A bill expected to be introduced this week in Maryland would seemingly end the debate about Maryland's horse racing future.
According to WAMU, public radio for the Washington, D.C., area, the bill will call for $350 million in 30-year bonds to fund Pimlico as the longterm host of the Preakness Stakes and Laurel Park as home to most of the state's year-round training and the vast majority of its racing.
Under this plan, Pimlico would serve as a multi-use facility with athletic fields and a new clubhouse available for the community -- except during the track's limited racing schedule in May. Laurel, meanwhile, will continue to see upgrades to its barn and dormitory areas in addition to new safety equipment.
The Stronach Group, which operates the Maryland Jockey Club, owns both facilities.
“In partnership with Maryland’s municipalities, including Baltimore City and Anne Arundel County, and the horsemen, we worked to identify a solution for the long-term future of the Thoroughbred racing industry and the revitalization of the Park Heights/Pimlico community,” said Belinda Stronach, chairman and president of The Stronach Group, in a news release. “We would like to thank Maryland’s leadership for their hard work, creative thinking and commitment to the sustainability of Thoroughbred horse racing in the state.”
“I thank our legislative leaders who clearly understand what this historic piece of legislation does for the City of Baltimore and for the communities surrounding the racetrack,” said Mayor Bernard "Jack" Young. “The bill introduction is a critical step forward for Baltimore as it preserves the great tradition of Preakness at Pimlico and signals the commitment of significant investment in the Park Heights community.”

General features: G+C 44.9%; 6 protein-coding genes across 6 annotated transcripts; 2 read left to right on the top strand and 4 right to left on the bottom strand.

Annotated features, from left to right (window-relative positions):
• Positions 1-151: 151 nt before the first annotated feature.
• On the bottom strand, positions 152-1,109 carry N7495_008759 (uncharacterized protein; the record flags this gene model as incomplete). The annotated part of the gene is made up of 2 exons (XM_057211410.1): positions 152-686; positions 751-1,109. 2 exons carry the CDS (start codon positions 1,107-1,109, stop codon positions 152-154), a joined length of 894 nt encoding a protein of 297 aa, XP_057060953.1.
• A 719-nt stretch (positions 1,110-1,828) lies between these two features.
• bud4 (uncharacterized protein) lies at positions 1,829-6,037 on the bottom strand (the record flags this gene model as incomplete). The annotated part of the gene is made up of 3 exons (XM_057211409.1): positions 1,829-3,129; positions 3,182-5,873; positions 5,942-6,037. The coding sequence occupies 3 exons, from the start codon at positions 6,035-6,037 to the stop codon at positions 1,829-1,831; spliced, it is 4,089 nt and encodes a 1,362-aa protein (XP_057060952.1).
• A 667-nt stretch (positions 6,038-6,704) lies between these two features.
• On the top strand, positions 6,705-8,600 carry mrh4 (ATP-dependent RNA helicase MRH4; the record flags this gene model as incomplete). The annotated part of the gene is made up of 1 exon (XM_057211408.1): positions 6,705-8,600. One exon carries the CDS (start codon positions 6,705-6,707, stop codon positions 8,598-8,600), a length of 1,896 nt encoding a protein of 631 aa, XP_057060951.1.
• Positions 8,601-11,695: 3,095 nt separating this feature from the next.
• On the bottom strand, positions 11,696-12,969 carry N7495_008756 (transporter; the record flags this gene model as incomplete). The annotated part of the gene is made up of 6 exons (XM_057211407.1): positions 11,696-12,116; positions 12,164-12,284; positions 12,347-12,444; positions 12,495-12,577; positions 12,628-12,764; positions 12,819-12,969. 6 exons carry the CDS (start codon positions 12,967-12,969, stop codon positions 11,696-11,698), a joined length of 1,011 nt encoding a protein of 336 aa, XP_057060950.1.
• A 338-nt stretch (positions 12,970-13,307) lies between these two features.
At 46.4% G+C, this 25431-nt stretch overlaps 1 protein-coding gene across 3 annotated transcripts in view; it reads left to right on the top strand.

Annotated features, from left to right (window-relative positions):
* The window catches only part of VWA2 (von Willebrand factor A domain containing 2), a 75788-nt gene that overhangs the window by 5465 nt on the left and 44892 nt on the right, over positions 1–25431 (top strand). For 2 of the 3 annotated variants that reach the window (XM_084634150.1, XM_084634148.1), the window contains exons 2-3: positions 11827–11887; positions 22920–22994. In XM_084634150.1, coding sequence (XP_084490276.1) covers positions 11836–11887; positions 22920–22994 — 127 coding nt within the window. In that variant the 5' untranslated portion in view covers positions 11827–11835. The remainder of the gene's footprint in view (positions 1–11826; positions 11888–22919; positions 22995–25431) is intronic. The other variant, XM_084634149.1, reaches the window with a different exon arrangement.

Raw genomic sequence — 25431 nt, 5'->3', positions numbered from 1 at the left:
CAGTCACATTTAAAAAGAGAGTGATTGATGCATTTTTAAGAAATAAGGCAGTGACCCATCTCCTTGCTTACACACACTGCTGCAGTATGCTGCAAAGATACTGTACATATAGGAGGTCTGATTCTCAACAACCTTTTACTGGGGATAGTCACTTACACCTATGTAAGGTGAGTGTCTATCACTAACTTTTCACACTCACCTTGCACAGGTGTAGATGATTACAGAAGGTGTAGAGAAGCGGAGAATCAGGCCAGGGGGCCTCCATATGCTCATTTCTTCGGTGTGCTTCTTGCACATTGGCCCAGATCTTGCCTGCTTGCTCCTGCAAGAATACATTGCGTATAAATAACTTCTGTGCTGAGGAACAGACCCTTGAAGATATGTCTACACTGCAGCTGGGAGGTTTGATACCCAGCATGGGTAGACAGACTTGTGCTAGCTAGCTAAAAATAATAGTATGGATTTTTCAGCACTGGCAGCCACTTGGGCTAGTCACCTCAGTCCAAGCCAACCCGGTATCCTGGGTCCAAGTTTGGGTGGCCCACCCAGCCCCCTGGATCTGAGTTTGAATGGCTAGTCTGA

Alan Foreman, a representative of the Maryland racing, said upgrades to Pimlico and Laurel will support what is a $1 billion industry in the state. He also called this "comprehensive legislation" a once-in-a-lifetime opportunity to keep the Preakness at Pimlico, urging lawmakers to pass it.
It also appeared an unlikely opportunity dating back to early 2019, when Baltimore sued The Stronach Group to keep the Preakness at Pimlico. Once in office, Young withdrew the lawsuit and said the two sides would proceed under "good faith negotiations" not to move the second leg of racing's Triple Crown out of town.
The 2020 Preakness Stakes is scheduled for May 16, two weeks after the Kentucky Derby.